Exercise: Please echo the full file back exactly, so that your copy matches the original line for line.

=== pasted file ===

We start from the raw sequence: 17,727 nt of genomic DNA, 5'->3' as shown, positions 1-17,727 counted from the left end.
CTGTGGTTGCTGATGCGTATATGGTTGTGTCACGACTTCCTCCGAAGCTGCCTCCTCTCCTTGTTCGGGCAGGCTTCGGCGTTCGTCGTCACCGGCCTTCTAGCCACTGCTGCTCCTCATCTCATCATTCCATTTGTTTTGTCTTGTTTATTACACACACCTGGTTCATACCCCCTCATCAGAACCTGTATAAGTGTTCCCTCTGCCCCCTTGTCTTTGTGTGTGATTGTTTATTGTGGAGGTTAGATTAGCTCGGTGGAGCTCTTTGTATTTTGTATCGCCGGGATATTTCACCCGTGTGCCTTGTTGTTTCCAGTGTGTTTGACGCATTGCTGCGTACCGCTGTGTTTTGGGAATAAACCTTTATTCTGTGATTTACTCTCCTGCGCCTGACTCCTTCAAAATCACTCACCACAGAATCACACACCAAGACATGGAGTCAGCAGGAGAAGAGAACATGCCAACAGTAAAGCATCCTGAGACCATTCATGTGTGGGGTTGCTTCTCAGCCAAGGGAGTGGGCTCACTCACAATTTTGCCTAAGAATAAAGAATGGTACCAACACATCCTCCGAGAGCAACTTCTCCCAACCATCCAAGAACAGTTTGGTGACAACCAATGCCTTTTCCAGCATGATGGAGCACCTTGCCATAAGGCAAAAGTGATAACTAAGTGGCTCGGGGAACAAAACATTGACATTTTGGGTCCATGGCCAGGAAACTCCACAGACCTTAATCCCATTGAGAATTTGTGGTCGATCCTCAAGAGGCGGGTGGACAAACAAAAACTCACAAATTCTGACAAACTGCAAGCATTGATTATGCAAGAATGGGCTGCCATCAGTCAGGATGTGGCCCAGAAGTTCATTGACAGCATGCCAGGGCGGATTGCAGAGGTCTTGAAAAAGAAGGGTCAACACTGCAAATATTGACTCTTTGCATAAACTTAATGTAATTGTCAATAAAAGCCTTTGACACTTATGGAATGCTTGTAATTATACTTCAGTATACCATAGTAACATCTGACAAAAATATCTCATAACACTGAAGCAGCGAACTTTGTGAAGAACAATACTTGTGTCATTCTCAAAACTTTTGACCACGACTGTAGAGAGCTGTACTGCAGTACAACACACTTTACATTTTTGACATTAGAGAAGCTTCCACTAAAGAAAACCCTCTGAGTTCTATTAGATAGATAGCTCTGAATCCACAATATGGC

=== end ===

We start from the raw sequence: 17,727 nt of genomic DNA, 5'->3' as shown, positions 1-17,727 counted from the left end.
CTGTGGTTGCTGATGCGTATATGGTTGTGTCACGACTTCCTCCGAAGCTGCCTCCTCTCCTTGTTCGGGCAGGCTTCGGCGTTCGTCGTCACCGGCCTTCTAGCCACTGCTGCTCCTCATCTCATCATTCCATTTGTTTTGTCTTGTTTATTACACACACCTGGTTCATACCCCCTCATCAGAACCTGTATAAGTGTTCCCTCTGCCCCCTTGTCTTTGTGTGTGATTGTTTATTGTGGAGGTTAGATTAGCTCGGTGGAGCTCTTTGTATTTTGTATCGCCGGGATATTTCACCCGTGTGCCTTGTTGTTTCCAGTGTGTTTGACGCATTGCTGCGTACCGCTGTGTTTTGGGAATAAACCTTTATTCTGTGATTTACTCTCCTGCGCCTGACTCCTTCAAAATCACTCACCACAGAATCACACACCAAGACATGGAGTCAGCAGGAGAAGAGAACATGCCAACAGTAAAGCATCCTGAGACCATTCATGTGTGGGGTTGCTTCTCAGCCAAGGGAGTGGGCTCACTCACAATTTTGCCTAAGAATAAAGAATGGTACCAACACATCCTCCGAGAGCAACTTCTCCCAACCATCCAAGAACAGTTTGGTGACAACCAATGCCTTTTCCAGCATGATGGAGCACCTTGCCATAAGGCAAAAGTGATAACTAAGTGGCTCGGGGAACAAAACATTGACATTTTGGGTCCATGGCCAGGAAACTCCACAGACCTTAATCCCATTGAGAATTTGTGGTCGATCCTCAAGAGGCGGGTGGACAAACAAAAACTCACAAATTCTGACAAACTGCAAGCATTGATTATGCAAGAATGGGCTGCCATCAGTCAGGATGTGGCCCAGAAGTTCATTGACAGCATGCCAGGGCGGATTGCAGAGGTCTTGAAAAAGAAGGGTCAACACTGCAAATATTGACTCTTTGCATAAACTTAATGTAATTGTCAATAAAAGCCTTTGACACTTATGGAATGCTTGTAATTATACTTCAGTATACCATAGTAACATCTGACAAAAATATCTCATAACACTGAAGCAGCGAACTTTGTGAAGAACAATACTTGTGTCATTCTCAAAACTTTTGACCACGACTGTAGAGAGCTGTACTGCAGTACAACACACTTTACATTTTTGACATTAGAGAAGCTTCCACTAAAGAAAACCCTCTGAGTTCTATTAGATAGATAGCTCTGAATCCACAATATGGC